Some must-click linkage today from Dan Lewis over at Amazin’ Avenue. It’s about how Mike Piazza’s power clearly came late and out of a syringe.
Oh, wait. That’s not right. It’s about how that idea — which is widely parroted among Piazza’s naysayers and reported in Jeff Pearlman’s book about Rogers Clemens — is total bunk. Piazza always had power. The fact that he was, quite famously, a 62nd round draft pick instead of a big prospect is not because no one thought he had power, but because he was scouted as a right-handed first baseman who couldn’t field that position too well. As Lewis notes, however, Piazza’s power was noted by the man who scouted him and was manifest even when he was a low-level minor leaguer.
Yes, Piazza was a surprise of sorts. And it’s totally possible that, while we have no evidence of it now, it will one day be revealed that, yes, Piazza took PEDs. But the talking point that has worked strongly against his candidacy — “that guy had no power and was a low draft pick, so he must have been ‘roiding” is totally bogus.
Great job putting this together, Dan.
Note: if you like Dan’s post, you should totally sign up for his daily newsletter, called “Now I Know.” It’s not about baseball. It’s about everything. Neat and amazing fact, feats and scientific and historical events. I read it every morning and it’s almost always stuff I never, ever would have believed beforehand.
David Robertson got the win in both White Sox victories today, a double-header versus the Tigers. In the first game, he got the final out of the eighth inning and pitched a scoreless ninth before the White Sox walked off on an Adam Eaton RBI single.
It was the second game that made things interesting. Robertson took the mound at the start of the ninth inning staked to a 4-1 lead. He’d fork up a leadoff home run to Nick Castellanos. Then, after getting two outs, served up another solo shot to Tyler Collins followed by a game-tying Jarrod Saltalamacchia dinger. Robertson would get out of the inning without any further damage.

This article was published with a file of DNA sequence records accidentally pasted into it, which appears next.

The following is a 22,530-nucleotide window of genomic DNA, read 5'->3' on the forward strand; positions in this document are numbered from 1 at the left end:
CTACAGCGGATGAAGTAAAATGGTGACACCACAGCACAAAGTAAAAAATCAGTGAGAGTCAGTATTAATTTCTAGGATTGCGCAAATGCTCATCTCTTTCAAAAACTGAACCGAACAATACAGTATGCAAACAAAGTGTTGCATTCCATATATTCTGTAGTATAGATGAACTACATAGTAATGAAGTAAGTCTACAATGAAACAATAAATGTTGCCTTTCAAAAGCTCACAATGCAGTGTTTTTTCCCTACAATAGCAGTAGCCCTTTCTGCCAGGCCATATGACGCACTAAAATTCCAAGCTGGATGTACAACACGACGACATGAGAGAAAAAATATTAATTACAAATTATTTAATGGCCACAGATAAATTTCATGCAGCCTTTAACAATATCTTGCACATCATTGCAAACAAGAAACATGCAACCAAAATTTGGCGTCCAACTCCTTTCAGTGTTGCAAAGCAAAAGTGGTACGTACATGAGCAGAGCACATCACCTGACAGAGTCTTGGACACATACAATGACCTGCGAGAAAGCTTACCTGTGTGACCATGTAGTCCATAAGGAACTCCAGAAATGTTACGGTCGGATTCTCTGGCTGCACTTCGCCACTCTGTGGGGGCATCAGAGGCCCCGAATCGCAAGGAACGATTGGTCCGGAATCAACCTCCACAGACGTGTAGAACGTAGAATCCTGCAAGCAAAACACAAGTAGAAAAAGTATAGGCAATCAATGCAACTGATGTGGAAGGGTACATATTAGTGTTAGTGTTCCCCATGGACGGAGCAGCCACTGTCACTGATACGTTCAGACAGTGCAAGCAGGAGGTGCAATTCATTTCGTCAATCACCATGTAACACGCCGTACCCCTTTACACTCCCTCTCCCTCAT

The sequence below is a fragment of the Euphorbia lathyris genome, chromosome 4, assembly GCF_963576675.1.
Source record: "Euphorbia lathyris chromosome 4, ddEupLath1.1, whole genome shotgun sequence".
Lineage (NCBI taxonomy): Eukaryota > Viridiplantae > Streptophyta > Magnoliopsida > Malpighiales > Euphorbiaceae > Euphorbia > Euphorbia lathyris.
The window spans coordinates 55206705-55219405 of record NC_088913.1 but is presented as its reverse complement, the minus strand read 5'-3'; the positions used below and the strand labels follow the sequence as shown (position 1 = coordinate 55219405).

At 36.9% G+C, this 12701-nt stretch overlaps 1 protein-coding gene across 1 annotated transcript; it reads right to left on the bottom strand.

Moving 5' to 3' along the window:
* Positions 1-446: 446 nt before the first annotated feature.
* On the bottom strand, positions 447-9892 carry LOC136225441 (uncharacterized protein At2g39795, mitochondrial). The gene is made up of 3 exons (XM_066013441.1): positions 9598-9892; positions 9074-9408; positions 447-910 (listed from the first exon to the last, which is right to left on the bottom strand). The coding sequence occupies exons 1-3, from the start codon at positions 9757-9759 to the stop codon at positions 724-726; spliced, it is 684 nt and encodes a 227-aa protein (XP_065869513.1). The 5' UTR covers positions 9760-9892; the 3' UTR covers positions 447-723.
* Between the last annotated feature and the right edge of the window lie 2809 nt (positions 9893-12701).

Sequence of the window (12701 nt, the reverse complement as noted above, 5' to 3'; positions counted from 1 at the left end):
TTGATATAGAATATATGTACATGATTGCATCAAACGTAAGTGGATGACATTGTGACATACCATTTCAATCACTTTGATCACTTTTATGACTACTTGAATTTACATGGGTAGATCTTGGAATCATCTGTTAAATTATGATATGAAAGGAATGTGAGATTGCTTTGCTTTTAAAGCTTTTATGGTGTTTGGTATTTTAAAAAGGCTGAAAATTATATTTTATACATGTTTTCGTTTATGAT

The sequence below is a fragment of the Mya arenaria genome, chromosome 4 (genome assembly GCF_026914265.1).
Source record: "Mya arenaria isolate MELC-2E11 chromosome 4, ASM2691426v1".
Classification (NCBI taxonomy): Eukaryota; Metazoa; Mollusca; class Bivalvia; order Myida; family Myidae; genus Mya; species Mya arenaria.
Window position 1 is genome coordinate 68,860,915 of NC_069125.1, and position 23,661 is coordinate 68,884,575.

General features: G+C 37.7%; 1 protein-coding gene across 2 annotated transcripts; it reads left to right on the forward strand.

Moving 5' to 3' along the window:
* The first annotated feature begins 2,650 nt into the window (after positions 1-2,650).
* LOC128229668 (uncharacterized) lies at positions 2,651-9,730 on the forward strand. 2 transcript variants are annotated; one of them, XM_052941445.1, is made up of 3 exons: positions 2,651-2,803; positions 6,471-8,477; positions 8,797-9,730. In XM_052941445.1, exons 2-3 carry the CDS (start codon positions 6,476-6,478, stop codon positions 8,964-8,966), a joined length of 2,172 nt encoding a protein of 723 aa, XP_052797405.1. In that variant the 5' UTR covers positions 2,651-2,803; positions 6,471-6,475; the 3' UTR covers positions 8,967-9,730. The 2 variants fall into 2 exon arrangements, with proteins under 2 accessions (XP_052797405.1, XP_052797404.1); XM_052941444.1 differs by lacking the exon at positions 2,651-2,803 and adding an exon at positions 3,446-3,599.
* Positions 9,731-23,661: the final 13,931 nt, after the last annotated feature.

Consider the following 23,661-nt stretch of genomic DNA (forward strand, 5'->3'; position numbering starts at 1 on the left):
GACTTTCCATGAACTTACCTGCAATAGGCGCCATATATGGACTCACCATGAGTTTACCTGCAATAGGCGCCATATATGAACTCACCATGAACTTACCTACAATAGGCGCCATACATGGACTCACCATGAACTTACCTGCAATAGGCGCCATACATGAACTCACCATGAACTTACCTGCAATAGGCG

In the bottom of the ninth, Melky Cabrera sent the White Sox home winners again, drilling a walk-off RBI single. That gave Robertson the win, his second of the afternoon. As Baseball Tonight notes on Twitter, Robertson is the first player in the last 100 years to give up three home runs in an inning or fewer and still wind up with the victory.
Robertson has had a rough go of it since the All-Star break. He yielded four runs in his first appearance back on July 18. On the season, he’s saved 23 games in 27 appearances with a 4.46 ERA and a 50/21 K/BB ratio in 40 2/3 innings.
Jeff Passan of Yahoo Sports reported on Sunday afternoon that the Diamondbacks have told other teams that starter Shelby Miller is available in a trade. Obviously, Miller’s stock has fallen steeply since the club acquired him from the Braves over the winter.
Miller, 25, was recently optioned to Triple-A Reno after his struggles continued following his return from the disabled list. Over 14 starts in the majors, Miller went 2-9 with a 7.14 ERA and a 50/34 K/BB ratio in 69 1/3 innings. In his only start with Reno thus far, Miller yielded three runs on four hits and two walks with 10 strikeouts over 6 2/3 innings.
In their trade with the Braves, the Diamondbacks acquired Miller and minor leaguer Gabe Speier in exchange for 2015 first overall pick Dansby Swanson, pitching prospect Aaron Blair, and outfielder Ender Inciarte. It’s a trade that, if they could undo it, the D-Backs would in a heartbeat.